Learn about the heart condition affecting a third of the population

December 6, 2018 - 12:07pm

The human heart is a marvel of biological engineering that keeps us healthy and alive, but it’s not without its imperfections.

One third of the population has a little-known, minor heart condition, a tiny hole known as a patent foramen ovale or PFO, says Andrew Lovering, a professor in the Department of Human Physiology, who has been studying the feature for the last 15 years.

“This seemingly insignificant heart condition can have significant impacts on human physiology,” Lovering said. “People with a PFO have different body temperatures, they breathe differently, they get sick at high altitude, and they may have higher levels of inflammation.”

But don’t go out and call your cardiologist just yet, Lovering said. For the billions of humans who have a PFO, it causes relatively few major problems for most of them. The condition and scientific research surrounding it is the focus of Lovering’s Dec. 12 Quack Chats pub talk, “The ‘Hole’ Story of Cardiovascular Physiology & Medicine,” at the Downtown Athletic Club.

The foramen ovale is a small flap-like opening present between the right and left upper chambers of the human heart that normally closes during early infancy. A foramen ovale that doesn't close is known as a patent foramen ovale, or PFO.

Lovering has been studying the condition for a decade and a half, and PFOs have been a known quantity since the second century when a Greek physician first wrote about it, but Lovering and other scientists still do not have a full understanding of the condition.

“Everybody wants to know why, but I’m not going to have any answers as to why,” Lovering said. “This talk is going to be more of a ‘wow’ than a why.”

The talk will explore Lovering’s own studies examining PFOs, including high-altitude acclimation research stemming from a 2012 expedition to a 17,257-foot-high Bolivian research facility. More recently, Lovering has been screening for PFOs in his UO lab and studying patients who are surgically reversing the condition.

For those who have PFOs and have issues related to it — multiple strokes, migraines or issues related to breathing — a procedure is available to close the hole. Lovering and his team are testing patients before and after the surgery, which is conducted locally at the Oregon Heart and Vascular Institute and McKenzie Heart Group.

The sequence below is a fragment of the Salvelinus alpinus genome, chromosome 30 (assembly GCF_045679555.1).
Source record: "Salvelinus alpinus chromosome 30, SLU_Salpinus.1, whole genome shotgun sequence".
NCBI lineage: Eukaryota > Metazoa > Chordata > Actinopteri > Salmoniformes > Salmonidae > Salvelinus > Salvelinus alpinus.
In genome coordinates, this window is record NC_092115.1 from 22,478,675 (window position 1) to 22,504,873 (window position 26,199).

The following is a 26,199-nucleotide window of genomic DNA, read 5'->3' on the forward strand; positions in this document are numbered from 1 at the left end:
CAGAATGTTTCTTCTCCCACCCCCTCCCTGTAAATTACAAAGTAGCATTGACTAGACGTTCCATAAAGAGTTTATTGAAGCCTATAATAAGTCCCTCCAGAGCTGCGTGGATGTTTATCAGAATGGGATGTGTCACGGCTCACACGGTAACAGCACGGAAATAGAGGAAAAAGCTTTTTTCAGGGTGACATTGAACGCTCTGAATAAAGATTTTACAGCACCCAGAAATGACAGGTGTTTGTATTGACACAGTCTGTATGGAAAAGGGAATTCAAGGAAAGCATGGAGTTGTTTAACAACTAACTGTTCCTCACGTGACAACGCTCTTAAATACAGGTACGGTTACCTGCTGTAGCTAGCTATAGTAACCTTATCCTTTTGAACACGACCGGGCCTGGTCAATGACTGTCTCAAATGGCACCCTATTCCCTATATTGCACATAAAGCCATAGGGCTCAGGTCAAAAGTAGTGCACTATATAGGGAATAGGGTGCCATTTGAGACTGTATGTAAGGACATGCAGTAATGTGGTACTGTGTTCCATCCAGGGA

During the procedure, doctors float a small device into the heart through a femoral vein and attach it at the location of the PFO. The heart then grows cells over the device, closing the hole.

Lovering reiterates that, in most people who have PFOs, the condition doesn’t necessarily cause any significant problems and many people will live their whole lives without ever knowing that a small developmental pathway within their heart never closed. But there are implications, both for those with the aforementioned health conditions and for others, many of which are still being discovered.

Lovering points to astronauts, soldiers and others for whom peak performance during exposure to extreme environments is a life-or-death matter as potential candidates for PFO screenings.

“The takeaway,” Lovering said, “is that the hole matters. We don’t know if having the hole is causing these physiological differences or if they are caused by the genetic program that also results in the hole not closing. But it matters.”

Lovering’s talk will begin at 6 p.m. at the Ax Billy Grill & Sports Bar, on the third floor of the Downtown Athletic Club, 999 Willamette St. Admission is free. Food and drinks will be available for purchase

Quack Chats is a program of University Communications. For more information, see the Quack Chats section on Around the O. A general description of Quack Chats and a calendar of additional Quack Chats and associated public events also can be found on the UO’s Quack Chats website.

By Lewis Taylor, University Communications